I don’t like the “Base” suffix


Today, I was reviewing a set of recommendation for naming types intended to be inherited from. The author suggested using the “Base” suffix for such types. I personally don’t like to do this. Here are the reasons:


First, what do you call base of a base class? Or what do you call an abstract subclass of a base class? The problem with the base suffix is that in many cases, “bases” end up being in the middle of the inheritance hierarchy.


Secondly, base types are often used as return types. When that happens, the “Base” suffix is meaningless. The suffix is only meaningful for those who inherit from the type (not many people) and not so much for those who use the type (many people). For example, property typed as the “base” type seems strange to me:


public CollectionBase<string> Names {
    get { … }
}


I find the following much better.


public Collection<string> Names {
    get { … }
}

Comments (6)

  1. Gavin Greig says:

    On the whole, I’m inclined to agree with you, but it might depend on who is the intended audience for the classes. If you’re developing a library for use by others, than "Base" might be a good suffix to use because it <em>is</em> the base class from your user’s point of view, even if <em>you</em> happen to know that it’s a derived class.

    If you’re looking for an alternative, you could consider something a bit more non-committal as a suffix, like "Type". To me, the presence of such a non-committal word would tend to indicate that it’s a non-committed class – in other words, one that I would expect to derive my own classes from, rather than use it directly. I think I made a similar case for the use of "Type" in generics, rather than T, but since "Type" was not used then, it would still be available for this usage.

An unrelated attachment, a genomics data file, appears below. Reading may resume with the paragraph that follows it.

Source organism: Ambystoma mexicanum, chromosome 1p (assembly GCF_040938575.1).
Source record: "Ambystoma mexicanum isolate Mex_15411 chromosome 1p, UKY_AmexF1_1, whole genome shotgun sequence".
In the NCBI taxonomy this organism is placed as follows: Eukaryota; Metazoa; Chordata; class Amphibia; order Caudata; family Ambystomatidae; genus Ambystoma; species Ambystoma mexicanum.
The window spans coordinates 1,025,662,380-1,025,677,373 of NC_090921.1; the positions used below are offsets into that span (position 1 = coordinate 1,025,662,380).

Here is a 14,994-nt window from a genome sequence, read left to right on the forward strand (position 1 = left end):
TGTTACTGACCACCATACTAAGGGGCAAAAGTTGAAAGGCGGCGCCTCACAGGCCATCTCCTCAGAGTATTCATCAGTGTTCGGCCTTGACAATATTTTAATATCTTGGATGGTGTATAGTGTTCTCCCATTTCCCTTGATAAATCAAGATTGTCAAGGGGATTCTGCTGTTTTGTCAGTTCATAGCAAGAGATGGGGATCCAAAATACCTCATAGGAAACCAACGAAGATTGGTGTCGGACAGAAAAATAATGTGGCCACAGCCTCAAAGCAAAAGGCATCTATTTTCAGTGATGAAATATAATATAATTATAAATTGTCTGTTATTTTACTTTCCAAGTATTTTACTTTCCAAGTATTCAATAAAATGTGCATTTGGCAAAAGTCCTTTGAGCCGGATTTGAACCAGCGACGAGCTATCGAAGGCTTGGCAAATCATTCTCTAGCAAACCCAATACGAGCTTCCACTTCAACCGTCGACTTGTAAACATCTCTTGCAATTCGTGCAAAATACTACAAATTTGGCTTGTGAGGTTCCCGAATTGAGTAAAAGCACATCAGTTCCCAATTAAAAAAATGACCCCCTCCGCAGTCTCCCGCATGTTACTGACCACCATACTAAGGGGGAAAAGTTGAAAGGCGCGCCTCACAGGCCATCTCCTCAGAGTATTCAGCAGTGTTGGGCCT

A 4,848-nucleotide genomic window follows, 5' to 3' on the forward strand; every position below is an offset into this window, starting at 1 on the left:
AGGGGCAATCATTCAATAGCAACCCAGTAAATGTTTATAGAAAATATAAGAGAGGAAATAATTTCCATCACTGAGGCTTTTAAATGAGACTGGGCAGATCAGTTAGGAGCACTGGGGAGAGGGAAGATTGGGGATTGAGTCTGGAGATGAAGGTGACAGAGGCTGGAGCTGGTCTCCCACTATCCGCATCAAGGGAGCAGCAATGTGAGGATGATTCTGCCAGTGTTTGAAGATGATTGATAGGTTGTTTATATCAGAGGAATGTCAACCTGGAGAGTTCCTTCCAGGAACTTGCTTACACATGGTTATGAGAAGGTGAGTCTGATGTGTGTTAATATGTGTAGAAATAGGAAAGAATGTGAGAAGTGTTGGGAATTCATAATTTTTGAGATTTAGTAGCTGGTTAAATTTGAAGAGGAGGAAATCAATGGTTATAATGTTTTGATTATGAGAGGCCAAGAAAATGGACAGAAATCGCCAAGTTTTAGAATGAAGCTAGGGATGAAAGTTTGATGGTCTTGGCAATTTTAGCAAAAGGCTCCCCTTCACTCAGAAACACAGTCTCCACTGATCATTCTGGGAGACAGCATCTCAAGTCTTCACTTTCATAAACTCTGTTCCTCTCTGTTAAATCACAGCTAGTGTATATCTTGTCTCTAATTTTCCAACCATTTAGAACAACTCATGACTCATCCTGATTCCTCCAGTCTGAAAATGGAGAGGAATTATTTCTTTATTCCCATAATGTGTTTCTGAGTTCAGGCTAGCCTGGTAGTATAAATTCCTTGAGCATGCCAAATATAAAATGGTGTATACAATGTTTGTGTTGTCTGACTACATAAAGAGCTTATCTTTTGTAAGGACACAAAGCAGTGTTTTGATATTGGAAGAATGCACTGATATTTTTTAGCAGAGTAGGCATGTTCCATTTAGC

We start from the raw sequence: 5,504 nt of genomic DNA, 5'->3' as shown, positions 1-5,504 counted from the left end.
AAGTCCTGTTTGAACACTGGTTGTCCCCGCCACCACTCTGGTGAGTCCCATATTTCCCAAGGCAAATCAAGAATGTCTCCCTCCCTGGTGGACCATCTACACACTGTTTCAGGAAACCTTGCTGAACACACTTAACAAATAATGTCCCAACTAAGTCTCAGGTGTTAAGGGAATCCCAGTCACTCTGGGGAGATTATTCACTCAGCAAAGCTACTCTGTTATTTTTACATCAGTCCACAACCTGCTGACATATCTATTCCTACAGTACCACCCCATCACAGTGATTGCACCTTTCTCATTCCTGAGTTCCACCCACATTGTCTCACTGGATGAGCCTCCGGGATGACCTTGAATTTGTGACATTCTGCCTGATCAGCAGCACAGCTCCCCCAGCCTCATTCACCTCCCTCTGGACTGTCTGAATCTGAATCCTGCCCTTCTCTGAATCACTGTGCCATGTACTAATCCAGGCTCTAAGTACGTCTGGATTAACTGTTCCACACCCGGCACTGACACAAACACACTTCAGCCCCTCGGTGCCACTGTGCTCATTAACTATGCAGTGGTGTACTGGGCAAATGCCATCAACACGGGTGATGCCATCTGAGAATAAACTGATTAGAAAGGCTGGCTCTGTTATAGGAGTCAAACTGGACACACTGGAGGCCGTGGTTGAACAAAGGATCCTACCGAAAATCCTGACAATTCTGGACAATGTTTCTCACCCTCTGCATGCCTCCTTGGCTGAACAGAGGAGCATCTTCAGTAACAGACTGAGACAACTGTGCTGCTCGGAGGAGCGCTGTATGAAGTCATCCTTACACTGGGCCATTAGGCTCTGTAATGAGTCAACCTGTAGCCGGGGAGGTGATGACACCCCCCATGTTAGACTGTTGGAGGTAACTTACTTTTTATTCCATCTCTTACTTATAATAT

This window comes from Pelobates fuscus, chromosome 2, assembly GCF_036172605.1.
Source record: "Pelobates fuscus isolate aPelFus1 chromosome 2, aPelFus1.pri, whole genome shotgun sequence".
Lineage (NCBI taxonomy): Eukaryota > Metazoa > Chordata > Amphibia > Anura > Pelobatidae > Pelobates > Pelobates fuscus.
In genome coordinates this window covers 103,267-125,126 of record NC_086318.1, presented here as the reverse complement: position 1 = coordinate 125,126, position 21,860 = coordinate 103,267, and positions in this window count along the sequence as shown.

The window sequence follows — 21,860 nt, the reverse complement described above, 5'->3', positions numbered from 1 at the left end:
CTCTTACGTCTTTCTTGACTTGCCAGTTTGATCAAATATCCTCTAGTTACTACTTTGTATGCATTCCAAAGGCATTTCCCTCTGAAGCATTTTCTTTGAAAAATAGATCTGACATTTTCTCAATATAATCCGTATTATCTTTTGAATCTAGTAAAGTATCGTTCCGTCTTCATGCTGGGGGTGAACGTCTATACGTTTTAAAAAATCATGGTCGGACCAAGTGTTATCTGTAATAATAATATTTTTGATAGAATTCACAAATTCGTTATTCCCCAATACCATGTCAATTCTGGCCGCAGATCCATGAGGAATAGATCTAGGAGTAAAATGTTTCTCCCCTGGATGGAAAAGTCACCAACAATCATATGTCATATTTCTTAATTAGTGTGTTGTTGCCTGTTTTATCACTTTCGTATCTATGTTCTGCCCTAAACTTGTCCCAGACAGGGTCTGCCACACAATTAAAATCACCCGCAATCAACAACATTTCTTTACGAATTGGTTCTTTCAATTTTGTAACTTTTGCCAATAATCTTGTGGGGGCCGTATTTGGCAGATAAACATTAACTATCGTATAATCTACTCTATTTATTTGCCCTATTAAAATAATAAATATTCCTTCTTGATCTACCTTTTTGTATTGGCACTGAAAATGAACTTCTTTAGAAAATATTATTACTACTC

My order of preference:

    1. No suffix

    2. "Type" suffix

    3. "Base" suffix

  2. Diego Canepa says:

    I agree. I never like the base suffix. For me, it’s sounds like an hungarian notation for types. Anyway, I red the book twice, It’s really cool and totally useful.

    Regards

  3. AndrewSeven says:

    I’ve somteimes think of the base suffix in part as a way to avoid taking the "good" name, or I’ve refactored to reuse most of the base.

    Perhaps an internal CollectionBase which Collection and SpecializedColletion inherit.

    When I see a base suffix its almost like it is trying to convince me : do not cast to this.

  4. MSDN Archive says:

    I haven’t found a naming convention here that I like. In some projects I use the "Abstract" prefix, as in "AbstractCollection". I find the name more correct, informative & relevant than "CollectionBase". On the downside, it’s unwieldy (making short names quite long) and interferes with intellisense (suddenly all abstract types appear together, and I have to wade through 8 characters before I can begin to disambiguate.

  5. Leaf says:

    Basically the abstract, base and many other suffixes/prefixes simply tend to clutter the code.

    Simply name your interface/abstract class with more "abstract" name.

  6. Chris Eargle says:

    Leaf is correct. Think of it this way: Dog and Cat inherit from Mammal. If you use the name MammalBase, you have cluttered the code for no good reason. If I only cared about the mammal type (say it implements Speak()), I would call Mammal mammal = new Dog()… and then change it to a factory method or other creational pattern depending on the code.

Skip to main content